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Bury Those
Negative Thoughts

 

Subjects

Arts & Humanities
--Language Arts
Health
--Mental Health
Social Studies
--Psychology

Grade

K-2
3-5
6-8
9-12

Brief Description

A powerful activity "buries" students' thoughts of "I'm not good at" and "I can't" and builds perseverance.

Objectives

Students will

  • talk about how we all have special skills and talents; things that come easy to one student might not come so easily to all students.
  • write about some things they are not good at or can't do.
  • discuss the importance of perseverance when things get difficult or challenging.

Keywords

perseverance, persistence, self-esteem, bury, negative thoughts, shred

Materials Needed[shopmaterials]

  • paper and pencils
  • paper shredder and a large see-through plastic bag (optional)
  • a shovel and a small tree/bush/sapling (optional)

Lesson Plan

This is a good lesson for anytime in the first half of the school year -- the earlier the better. You might use the lesson during the first days of school to set a positive tone for the year.

Write these sentence starters (or others you might add to them) on a board or a sheet of chart paper.

I'm no good at...
If there is one thing I can't do, it is...
I feel stupid when I...
I can't...

Talk with students about how they are all unique. They have a wide variety of talents and skills. They have strengths and weaknesses. For some, new skills will come easily; others will find those skills more challenging to develop.

Ask students to share some things they are good at in school; take time to discuss those things and how it makes them feel to be good at them.

Then draw students' attention to the sentence starters on the board or chart. Ask them to think about how they might complete one or more of those sentences. Pass out paper and let each student complete one or more of the sentences by writing their thoughts on the paper. Let them know before they write that no one will read these papers.

Invite a few students who are willing to share a statement they have written to do so. Invite others to comment on what the students have written. You might ask some leading questions, such as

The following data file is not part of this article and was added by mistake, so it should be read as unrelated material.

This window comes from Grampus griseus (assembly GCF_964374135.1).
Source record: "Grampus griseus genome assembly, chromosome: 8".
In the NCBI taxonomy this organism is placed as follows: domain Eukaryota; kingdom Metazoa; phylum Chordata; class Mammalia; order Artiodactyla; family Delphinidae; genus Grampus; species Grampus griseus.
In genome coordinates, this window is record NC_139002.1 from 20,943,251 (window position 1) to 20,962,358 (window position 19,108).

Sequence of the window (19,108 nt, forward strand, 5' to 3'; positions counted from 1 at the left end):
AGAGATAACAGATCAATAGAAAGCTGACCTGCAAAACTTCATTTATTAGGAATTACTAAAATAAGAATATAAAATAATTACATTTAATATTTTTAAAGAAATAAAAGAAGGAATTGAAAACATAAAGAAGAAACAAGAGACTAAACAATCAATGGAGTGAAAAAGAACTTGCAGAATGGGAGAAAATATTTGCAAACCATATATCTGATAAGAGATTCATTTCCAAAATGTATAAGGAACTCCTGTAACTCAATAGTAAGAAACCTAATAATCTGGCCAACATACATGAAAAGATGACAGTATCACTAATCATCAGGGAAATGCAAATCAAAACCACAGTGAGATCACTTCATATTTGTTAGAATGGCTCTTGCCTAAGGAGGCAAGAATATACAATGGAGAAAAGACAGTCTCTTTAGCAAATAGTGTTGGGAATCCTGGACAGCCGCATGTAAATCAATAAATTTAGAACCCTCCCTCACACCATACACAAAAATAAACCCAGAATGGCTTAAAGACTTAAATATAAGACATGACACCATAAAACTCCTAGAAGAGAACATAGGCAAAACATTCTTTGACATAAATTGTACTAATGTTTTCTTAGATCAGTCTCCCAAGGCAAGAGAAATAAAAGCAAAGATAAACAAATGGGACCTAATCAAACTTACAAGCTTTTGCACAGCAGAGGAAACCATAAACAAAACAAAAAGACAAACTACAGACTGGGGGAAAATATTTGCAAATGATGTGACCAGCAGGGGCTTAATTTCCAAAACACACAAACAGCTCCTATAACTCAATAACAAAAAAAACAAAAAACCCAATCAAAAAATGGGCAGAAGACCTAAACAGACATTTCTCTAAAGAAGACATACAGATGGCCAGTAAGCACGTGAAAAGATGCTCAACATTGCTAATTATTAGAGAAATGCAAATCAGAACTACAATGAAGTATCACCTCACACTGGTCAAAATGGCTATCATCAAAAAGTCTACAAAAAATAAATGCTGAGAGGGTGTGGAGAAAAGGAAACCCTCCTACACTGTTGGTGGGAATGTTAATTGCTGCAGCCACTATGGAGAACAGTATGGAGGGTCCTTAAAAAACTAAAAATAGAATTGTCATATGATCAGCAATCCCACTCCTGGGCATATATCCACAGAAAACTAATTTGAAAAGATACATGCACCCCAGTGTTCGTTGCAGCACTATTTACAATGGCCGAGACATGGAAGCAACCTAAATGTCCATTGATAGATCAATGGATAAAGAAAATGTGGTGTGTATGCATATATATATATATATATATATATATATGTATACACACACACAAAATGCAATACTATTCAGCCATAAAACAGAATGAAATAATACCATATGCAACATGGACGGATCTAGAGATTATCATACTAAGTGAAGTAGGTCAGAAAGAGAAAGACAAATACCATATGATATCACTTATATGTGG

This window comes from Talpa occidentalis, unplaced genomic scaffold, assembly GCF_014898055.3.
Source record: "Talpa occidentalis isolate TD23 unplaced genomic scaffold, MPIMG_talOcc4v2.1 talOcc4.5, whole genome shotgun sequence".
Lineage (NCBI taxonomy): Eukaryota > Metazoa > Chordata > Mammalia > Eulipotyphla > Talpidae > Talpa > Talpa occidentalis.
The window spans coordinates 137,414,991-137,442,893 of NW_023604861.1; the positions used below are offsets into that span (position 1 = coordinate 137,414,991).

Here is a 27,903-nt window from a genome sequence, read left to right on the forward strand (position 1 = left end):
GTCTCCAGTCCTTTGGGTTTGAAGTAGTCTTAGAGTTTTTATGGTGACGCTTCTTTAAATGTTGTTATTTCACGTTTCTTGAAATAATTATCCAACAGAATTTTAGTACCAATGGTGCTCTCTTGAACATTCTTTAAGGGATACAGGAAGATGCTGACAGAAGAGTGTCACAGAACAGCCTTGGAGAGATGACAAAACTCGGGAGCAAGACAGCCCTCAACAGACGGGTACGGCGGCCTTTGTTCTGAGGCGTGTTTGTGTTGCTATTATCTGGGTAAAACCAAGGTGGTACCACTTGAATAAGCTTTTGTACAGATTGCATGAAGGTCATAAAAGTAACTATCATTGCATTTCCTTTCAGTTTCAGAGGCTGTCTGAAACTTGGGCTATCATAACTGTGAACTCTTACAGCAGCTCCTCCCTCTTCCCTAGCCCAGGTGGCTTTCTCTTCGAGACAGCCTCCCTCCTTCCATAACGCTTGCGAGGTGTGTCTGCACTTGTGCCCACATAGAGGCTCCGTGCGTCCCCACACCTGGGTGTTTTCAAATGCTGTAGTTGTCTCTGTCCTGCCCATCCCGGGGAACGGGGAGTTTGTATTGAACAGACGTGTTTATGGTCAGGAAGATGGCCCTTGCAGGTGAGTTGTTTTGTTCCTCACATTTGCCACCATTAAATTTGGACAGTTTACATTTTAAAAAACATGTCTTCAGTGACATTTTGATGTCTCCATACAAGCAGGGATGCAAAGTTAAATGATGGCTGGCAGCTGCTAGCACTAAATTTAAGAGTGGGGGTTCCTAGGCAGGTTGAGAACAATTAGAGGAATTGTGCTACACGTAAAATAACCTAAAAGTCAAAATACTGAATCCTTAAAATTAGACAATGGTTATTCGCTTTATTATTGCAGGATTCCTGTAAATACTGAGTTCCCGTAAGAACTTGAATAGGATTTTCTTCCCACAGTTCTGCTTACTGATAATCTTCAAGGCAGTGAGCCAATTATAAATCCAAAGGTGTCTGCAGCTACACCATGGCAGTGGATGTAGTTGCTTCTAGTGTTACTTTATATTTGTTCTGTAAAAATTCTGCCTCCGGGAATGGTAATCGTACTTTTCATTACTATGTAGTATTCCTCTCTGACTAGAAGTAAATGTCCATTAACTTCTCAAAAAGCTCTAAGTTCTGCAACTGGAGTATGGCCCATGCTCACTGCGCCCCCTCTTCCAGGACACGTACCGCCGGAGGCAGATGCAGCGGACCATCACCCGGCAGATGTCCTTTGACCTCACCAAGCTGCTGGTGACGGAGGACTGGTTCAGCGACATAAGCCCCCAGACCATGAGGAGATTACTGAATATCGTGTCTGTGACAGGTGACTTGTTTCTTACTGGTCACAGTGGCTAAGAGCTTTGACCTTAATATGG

• Just because something has been difficult in the past (just because you might not have experienced much success with something in the past), does that mean that you will never be good at it?
  • Have you ever not been very good at something and then -- all of a sudden -- something "clicked" and you "got it"?
  • Just because you are not good at something, is that an excuse to give up? Many times, if you persist or persevere, you can work beyond the difficulties or roadblocks or mental blocks and experience success.

By the end of the discussion, you want students to comprehend your point, which might be summarized using some of the following words:

"Persisting and persevering -- concentrating more and working harder -- can help you achieve things you might not believe you can achieve. Make the point that statements such as "I'm no good at..." have no place in your classroom. Those are just excuses for not trying hard, for not persevering and putting in some extra effort. Persevering and putting in extra effort are just part of learning. While a new skill might come easy to some, it will not be easy for everyone. But, guaranteed, everyone will find some things we do this year to be difficult or challenging. Everyone will encounter times when they must persevere in order to succeed."

Driving Home the Point